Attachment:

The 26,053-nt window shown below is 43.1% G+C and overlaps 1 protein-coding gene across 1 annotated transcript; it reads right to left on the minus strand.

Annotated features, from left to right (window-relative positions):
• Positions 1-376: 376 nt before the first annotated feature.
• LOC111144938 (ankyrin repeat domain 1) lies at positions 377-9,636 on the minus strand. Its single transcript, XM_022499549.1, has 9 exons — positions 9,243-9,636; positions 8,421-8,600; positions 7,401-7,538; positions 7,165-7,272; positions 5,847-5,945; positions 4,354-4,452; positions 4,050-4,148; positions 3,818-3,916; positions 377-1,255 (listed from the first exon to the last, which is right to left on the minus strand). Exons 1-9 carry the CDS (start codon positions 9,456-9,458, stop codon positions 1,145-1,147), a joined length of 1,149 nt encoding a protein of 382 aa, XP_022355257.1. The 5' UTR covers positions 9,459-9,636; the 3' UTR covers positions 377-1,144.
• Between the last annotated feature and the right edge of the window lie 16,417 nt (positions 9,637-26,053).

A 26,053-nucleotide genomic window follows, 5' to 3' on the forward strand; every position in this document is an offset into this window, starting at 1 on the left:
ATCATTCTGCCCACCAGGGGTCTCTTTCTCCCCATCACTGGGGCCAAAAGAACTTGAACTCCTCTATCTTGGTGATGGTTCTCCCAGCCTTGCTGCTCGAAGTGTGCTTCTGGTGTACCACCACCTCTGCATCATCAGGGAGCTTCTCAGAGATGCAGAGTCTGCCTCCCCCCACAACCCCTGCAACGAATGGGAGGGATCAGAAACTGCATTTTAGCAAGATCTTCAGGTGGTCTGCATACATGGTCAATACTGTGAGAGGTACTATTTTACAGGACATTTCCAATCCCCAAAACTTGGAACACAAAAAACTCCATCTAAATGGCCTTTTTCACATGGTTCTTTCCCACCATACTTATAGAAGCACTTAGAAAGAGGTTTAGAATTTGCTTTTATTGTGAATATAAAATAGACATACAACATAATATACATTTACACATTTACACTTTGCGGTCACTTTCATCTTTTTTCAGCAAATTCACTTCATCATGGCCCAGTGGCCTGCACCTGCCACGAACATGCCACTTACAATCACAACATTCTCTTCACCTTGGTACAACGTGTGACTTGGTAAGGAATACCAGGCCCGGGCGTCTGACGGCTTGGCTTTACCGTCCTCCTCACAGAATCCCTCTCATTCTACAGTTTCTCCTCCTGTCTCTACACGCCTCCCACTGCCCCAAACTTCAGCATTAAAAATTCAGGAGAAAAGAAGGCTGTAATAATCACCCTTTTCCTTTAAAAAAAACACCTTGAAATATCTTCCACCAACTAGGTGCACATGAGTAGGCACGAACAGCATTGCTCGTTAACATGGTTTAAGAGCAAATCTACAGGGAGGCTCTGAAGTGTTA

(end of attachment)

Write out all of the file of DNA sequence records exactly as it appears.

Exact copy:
The 26,053-nt window shown below is 43.1% G+C and overlaps 1 protein-coding gene across 1 annotated transcript; it reads right to left on the minus strand.

Annotated features, from left to right (window-relative positions):
• Positions 1-376: 376 nt before the first annotated feature.
• LOC111144938 (ankyrin repeat domain 1) lies at positions 377-9,636 on the minus strand. Its single transcript, XM_022499549.1, has 9 exons — positions 9,243-9,636; positions 8,421-8,600; positions 7,401-7,538; positions 7,165-7,272; positions 5,847-5,945; positions 4,354-4,452; positions 4,050-4,148; positions 3,818-3,916; positions 377-1,255 (listed from the first exon to the last, which is right to left on the minus strand). Exons 1-9 carry the CDS (start codon positions 9,456-9,458, stop codon positions 1,145-1,147), a joined length of 1,149 nt encoding a protein of 382 aa, XP_022355257.1. The 5' UTR covers positions 9,459-9,636; the 3' UTR covers positions 377-1,144.
• Between the last annotated feature and the right edge of the window lie 16,417 nt (positions 9,637-26,053).

A 26,053-nucleotide genomic window follows, 5' to 3' on the forward strand; every position in this document is an offset into this window, starting at 1 on the left:
ATCATTCTGCCCACCAGGGGTCTCTTTCTCCCCATCACTGGGGCCAAAAGAACTTGAACTCCTCTATCTTGGTGATGGTTCTCCCAGCCTTGCTGCTCGAAGTGTGCTTCTGGTGTACCACCACCTCTGCATCATCAGGGAGCTTCTCAGAGATGCAGAGTCTGCCTCCCCCCACAACCCCTGCAACGAATGGGAGGGATCAGAAACTGCATTTTAGCAAGATCTTCAGGTGGTCTGCATACATGGTCAATACTGTGAGAGGTACTATTTTACAGGACATTTCCAATCCCCAAAACTTGGAACACAAAAAACTCCATCTAAATGGCCTTTTTCACATGGTTCTTTCCCACCATACTTATAGAAGCACTTAGAAAGAGGTTTAGAATTTGCTTTTATTGTGAATATAAAATAGACATACAACATAATATACATTTACACATTTACACTTTGCGGTCACTTTCATCTTTTTTCAGCAAATTCACTTCATCATGGCCCAGTGGCCTGCACCTGCCACGAACATGCCACTTACAATCACAACATTCTCTTCACCTTGGTACAACGTGTGACTTGGTAAGGAATACCAGGCCCGGGCGTCTGACGGCTTGGCTTTACCGTCCTCCTCACAGAATCCCTCTCATTCTACAGTTTCTCCTCCTGTCTCTACACGCCTCCCACTGCCCCAAACTTCAGCATTAAAAATTCAGGAGAAAAGAAGGCTGTAATAATCACCCTTTTCCTTTAAAAAAAACACCTTGAAATATCTTCCACCAACTAGGTGCACATGAGTAGGCACGAACAGCATTGCTCGTTAACATGGTTTAAGAGCAAATCTACAGGGAGGCTCTGAAGTGTTA